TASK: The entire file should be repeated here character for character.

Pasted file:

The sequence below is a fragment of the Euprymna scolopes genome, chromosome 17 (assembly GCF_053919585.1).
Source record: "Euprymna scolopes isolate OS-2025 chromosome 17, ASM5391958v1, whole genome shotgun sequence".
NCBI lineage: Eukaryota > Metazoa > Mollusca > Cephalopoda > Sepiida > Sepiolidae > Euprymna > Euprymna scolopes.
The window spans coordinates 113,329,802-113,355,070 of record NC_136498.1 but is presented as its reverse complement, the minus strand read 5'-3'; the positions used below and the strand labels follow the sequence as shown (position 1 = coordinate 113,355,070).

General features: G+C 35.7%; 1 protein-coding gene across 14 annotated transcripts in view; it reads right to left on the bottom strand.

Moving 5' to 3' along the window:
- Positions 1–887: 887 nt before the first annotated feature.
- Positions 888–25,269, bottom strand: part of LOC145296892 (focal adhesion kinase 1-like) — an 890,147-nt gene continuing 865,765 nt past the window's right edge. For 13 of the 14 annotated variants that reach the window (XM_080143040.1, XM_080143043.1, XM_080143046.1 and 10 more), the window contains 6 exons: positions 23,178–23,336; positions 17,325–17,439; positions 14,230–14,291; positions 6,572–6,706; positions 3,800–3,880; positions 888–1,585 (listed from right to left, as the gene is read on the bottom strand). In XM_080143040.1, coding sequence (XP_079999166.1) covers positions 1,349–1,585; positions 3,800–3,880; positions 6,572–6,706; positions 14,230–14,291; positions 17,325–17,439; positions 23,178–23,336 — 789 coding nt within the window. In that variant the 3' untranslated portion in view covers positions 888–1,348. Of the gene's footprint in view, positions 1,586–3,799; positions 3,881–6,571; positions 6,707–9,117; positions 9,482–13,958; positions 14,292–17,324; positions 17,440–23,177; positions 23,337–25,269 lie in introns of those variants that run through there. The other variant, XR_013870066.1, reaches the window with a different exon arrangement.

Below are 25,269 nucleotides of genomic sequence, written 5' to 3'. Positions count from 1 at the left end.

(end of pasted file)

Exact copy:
The sequence below is a fragment of the Euprymna scolopes genome, chromosome 17 (assembly GCF_053919585.1).
Source record: "Euprymna scolopes isolate OS-2025 chromosome 17, ASM5391958v1, whole genome shotgun sequence".
NCBI lineage: Eukaryota > Metazoa > Mollusca > Cephalopoda > Sepiida > Sepiolidae > Euprymna > Euprymna scolopes.
The window spans coordinates 113,329,802-113,355,070 of record NC_136498.1 but is presented as its reverse complement, the minus strand read 5'-3'; the positions used below and the strand labels follow the sequence as shown (position 1 = coordinate 113,355,070).

General features: G+C 35.7%; 1 protein-coding gene across 14 annotated transcripts in view; it reads right to left on the bottom strand.

Moving 5' to 3' along the window:
- Positions 1–887: 887 nt before the first annotated feature.
- Positions 888–25,269, bottom strand: part of LOC145296892 (focal adhesion kinase 1-like) — an 890,147-nt gene continuing 865,765 nt past the window's right edge. For 13 of the 14 annotated variants that reach the window (XM_080143040.1, XM_080143043.1, XM_080143046.1 and 10 more), the window contains 6 exons: positions 23,178–23,336; positions 17,325–17,439; positions 14,230–14,291; positions 6,572–6,706; positions 3,800–3,880; positions 888–1,585 (listed from right to left, as the gene is read on the bottom strand). In XM_080143040.1, coding sequence (XP_079999166.1) covers positions 1,349–1,585; positions 3,800–3,880; positions 6,572–6,706; positions 14,230–14,291; positions 17,325–17,439; positions 23,178–23,336 — 789 coding nt within the window. In that variant the 3' untranslated portion in view covers positions 888–1,348. Of the gene's footprint in view, positions 1,586–3,799; positions 3,881–6,571; positions 6,707–9,117; positions 9,482–13,958; positions 14,292–17,324; positions 17,440–23,177; positions 23,337–25,269 lie in introns of those variants that run through there. The other variant, XR_013870066.1, reaches the window with a different exon arrangement.

Below are 25,269 nucleotides of genomic sequence, written 5' to 3'. Positions count from 1 at the left end.